the spring of 1865 the war had dragged on for an exhausting four years. It
was painfully apparent that defeat for the South was near. The people of
West Point waited with quiet resignation for Easter Sunday.
On Easter Sunday, April 16, 1865, the war, which had been approaching West
Point for four years, had come and gone in a single day.
Late in the day, Colonel James H. Fannin formally surrendered 64
Confederates who had fought alongside him that day to Union Colonel Oscar H.
LaGrange. All were taken as prisoners of war.
Participating in the age old "spoils of war," LaGrange's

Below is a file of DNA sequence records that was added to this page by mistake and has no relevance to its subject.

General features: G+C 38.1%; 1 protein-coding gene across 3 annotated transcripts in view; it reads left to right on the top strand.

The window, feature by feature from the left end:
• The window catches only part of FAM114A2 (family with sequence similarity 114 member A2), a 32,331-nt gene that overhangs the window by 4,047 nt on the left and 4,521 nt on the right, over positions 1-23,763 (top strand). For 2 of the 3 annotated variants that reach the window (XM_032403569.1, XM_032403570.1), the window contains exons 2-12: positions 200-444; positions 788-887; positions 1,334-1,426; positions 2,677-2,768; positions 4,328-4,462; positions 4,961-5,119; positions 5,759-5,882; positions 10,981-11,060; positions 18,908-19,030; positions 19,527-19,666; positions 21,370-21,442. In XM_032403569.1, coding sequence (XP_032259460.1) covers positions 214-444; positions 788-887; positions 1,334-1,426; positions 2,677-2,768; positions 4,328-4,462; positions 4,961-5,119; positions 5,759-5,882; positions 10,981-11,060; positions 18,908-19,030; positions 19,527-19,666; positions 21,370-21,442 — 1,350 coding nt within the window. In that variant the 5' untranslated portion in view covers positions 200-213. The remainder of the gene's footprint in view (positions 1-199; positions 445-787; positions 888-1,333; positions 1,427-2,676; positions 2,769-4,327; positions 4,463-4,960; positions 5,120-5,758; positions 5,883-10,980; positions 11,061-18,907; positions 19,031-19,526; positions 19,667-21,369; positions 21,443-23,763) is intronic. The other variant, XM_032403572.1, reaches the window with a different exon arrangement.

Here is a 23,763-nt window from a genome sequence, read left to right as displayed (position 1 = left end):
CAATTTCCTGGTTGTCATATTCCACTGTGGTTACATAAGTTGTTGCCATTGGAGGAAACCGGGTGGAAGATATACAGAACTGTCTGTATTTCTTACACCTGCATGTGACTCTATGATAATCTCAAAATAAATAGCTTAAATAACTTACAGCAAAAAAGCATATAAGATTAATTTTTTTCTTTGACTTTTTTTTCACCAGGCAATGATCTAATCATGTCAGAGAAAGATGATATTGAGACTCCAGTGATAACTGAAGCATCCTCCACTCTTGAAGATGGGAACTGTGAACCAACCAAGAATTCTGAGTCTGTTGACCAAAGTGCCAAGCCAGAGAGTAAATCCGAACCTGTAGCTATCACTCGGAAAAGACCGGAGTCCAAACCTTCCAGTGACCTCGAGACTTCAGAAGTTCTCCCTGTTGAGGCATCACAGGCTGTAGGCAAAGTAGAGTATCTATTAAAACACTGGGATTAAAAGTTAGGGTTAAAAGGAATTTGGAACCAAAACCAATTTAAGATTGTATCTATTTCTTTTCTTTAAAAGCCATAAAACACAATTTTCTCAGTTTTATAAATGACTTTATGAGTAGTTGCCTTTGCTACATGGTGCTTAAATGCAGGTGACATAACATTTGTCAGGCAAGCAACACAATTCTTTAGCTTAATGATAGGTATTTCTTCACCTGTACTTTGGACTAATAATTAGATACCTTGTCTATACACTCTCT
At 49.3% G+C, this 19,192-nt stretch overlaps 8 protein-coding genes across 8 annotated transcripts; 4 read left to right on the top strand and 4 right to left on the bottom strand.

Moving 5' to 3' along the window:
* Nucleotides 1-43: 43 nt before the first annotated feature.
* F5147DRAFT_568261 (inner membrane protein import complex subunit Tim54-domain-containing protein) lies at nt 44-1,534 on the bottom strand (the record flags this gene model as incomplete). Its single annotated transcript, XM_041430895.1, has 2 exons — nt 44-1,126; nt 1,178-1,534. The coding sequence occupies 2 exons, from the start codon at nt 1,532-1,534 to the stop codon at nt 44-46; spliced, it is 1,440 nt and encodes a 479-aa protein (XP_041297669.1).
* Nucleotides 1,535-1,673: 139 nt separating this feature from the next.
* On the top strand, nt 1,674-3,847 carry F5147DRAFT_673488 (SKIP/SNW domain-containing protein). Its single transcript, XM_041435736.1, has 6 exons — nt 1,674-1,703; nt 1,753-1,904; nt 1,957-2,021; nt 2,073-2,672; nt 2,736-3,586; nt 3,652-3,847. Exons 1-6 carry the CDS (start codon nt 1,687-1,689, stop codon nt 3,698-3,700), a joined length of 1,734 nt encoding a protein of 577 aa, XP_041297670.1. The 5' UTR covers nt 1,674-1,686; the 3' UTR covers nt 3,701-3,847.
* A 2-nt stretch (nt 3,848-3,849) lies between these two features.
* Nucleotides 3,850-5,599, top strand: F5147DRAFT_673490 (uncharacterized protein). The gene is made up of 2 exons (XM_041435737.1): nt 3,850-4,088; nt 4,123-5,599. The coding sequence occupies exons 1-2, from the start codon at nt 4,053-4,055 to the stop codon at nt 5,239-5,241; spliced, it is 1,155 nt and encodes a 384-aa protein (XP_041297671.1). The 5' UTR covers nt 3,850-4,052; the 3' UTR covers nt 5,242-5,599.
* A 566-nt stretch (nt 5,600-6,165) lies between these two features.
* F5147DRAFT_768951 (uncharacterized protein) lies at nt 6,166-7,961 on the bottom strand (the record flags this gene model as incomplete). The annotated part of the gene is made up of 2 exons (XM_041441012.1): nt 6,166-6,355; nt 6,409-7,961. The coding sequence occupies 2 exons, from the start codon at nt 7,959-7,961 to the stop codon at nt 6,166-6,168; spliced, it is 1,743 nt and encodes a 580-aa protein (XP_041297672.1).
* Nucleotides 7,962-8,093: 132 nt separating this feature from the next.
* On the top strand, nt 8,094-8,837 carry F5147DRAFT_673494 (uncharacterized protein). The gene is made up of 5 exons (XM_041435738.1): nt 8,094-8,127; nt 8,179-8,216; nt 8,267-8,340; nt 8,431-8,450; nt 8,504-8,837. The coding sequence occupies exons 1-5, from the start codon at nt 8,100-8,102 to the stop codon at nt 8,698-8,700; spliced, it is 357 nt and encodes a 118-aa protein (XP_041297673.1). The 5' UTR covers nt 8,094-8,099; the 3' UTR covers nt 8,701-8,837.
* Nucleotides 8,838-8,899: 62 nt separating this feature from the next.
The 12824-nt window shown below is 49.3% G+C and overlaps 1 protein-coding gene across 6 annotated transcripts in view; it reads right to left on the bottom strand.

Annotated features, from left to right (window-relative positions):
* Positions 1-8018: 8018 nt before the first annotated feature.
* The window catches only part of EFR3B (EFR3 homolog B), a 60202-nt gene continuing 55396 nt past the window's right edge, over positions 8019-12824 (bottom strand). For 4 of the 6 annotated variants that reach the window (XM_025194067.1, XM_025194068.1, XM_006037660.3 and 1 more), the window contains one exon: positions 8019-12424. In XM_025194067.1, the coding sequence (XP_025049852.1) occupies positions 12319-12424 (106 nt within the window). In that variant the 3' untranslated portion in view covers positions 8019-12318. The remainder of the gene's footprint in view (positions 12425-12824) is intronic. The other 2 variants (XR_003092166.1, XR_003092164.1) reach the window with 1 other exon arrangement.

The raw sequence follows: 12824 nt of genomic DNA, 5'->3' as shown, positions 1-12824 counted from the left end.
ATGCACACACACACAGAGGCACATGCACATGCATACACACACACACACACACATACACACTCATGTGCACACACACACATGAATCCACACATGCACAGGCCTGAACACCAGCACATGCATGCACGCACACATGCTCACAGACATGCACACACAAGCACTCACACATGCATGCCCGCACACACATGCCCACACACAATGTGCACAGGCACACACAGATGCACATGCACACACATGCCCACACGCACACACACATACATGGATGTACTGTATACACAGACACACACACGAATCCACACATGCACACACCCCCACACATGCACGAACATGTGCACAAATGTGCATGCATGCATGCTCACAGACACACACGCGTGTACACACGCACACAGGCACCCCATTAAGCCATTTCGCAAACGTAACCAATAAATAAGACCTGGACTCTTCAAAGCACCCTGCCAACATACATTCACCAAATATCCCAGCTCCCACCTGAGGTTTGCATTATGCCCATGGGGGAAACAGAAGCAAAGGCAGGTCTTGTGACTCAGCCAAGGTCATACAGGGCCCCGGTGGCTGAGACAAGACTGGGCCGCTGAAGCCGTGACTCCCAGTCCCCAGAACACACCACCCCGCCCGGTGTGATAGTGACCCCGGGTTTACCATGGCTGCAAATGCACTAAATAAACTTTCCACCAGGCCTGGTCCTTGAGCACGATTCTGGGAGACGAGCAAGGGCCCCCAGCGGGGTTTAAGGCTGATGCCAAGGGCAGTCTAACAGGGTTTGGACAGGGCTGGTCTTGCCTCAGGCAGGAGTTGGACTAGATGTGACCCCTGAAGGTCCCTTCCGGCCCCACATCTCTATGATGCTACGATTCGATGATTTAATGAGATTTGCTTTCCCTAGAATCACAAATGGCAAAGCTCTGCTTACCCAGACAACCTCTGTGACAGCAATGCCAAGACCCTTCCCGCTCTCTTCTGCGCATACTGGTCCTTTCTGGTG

men fought over the Confederate battle flag that had been flown so proudly over the fort.
LaGrange awarded the flag to his Wisconsin regiment. The flag would
never be seen in West Point again.
Many of the war wounded who participated in the battle that day were
the hospitals. The dead would
be taken care of later.
� Randall Allen, "A Most Voluntary
Battle of West Point, Chattahoochee Valley Historical Society, 1997, pp.
� Joe Keith, Jr., "Aftermath: Written
for the 130th Anniversary of the Battle of West Point"